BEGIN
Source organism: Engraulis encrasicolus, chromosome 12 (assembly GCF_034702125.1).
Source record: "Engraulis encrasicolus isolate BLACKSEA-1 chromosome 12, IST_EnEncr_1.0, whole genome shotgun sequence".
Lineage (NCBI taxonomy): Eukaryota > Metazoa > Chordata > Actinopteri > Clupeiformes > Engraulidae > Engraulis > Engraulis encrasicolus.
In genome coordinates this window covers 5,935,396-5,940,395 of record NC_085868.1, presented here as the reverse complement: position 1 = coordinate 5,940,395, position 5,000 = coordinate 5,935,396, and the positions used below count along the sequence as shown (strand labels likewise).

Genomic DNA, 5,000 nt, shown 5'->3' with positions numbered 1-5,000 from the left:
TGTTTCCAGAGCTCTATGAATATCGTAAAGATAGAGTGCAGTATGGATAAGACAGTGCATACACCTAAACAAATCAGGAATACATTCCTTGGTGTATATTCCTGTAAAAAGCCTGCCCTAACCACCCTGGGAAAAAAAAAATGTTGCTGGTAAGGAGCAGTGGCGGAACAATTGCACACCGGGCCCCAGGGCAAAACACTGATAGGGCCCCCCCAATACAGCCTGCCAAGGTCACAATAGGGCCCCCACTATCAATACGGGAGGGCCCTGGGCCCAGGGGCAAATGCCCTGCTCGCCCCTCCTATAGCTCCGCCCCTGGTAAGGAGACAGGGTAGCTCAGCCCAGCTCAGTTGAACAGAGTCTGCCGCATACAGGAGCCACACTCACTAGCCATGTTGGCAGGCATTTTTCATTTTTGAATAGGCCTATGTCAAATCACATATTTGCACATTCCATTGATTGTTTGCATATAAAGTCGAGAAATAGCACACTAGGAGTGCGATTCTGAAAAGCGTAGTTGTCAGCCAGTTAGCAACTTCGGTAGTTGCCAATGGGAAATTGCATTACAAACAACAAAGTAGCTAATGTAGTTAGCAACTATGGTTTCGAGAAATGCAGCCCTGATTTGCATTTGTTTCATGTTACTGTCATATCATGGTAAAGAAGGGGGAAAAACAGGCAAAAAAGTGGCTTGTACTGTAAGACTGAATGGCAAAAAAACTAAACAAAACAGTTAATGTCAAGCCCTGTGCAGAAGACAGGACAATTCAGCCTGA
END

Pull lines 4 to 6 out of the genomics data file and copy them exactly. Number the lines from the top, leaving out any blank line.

In genome coordinates this window covers 5,935,396-5,940,395 of record NC_085868.1, presented here as the reverse complement: position 1 = coordinate 5,940,395, position 5,000 = coordinate 5,935,396, and the positions used below count along the sequence as shown (strand labels likewise).

Genomic DNA, 5,000 nt, shown 5'->3' with positions numbered 1-5,000 from the left:
TGTTTCCAGAGCTCTATGAATATCGTAAAGATAGAGTGCAGTATGGATAAGACAGTGCATACACCTAAACAAATCAGGAATACATTCCTTGGTGTATATTCCTGTAAAAAGCCTGCCCTAACCACCCTGGGAAAAAAAAAATGTTGCTGGTAAGGAGCAGTGGCGGAACAATTGCACACCGGGCCCCAGGGCAAAACACTGATAGGGCCCCCCCAATACAGCCTGCCAAGGTCACAATAGGGCCCCCACTATCAATACGGGAGGGCCCTGGGCCCAGGGGCAAATGCCCTGCTCGCCCCTCCTATAGCTCCGCCCCTGGTAAGGAGACAGGGTAGCTCAGCCCAGCTCAGTTGAACAGAGTCTGCCGCATACAGGAGCCACACTCACTAGCCATGTTGGCAGGCATTTTTCATTTTTGAATAGGCCTATGTCAAATCACATATTTGCACATTCCATTGATTGTTTGCATATAAAGTCGAGAAATAGCACACTAGGAGTGCGATTCTGAAAAGCGTAGTTGTCAGCCAGTTAGCAACTTCGGTAGTTGCCAATGGGAAATTGCATTACAAACAACAAAGTAGCTAATGTAGTTAGCAACTATGGTTTCGAGAAATGCAGCCCTGATTTGCATTTGTTTCATGTTACTGTCATATCATGGTAAAGAAGGGGGAAAAACAGGCAAAAAAGTGGCTTGTACTGTAAGACTGAATGGCAAAAAAACTAAACAAAACAGTTAATGTCAAGCCCTGTGCAGAAGACAGGACAATTCAGCCTGA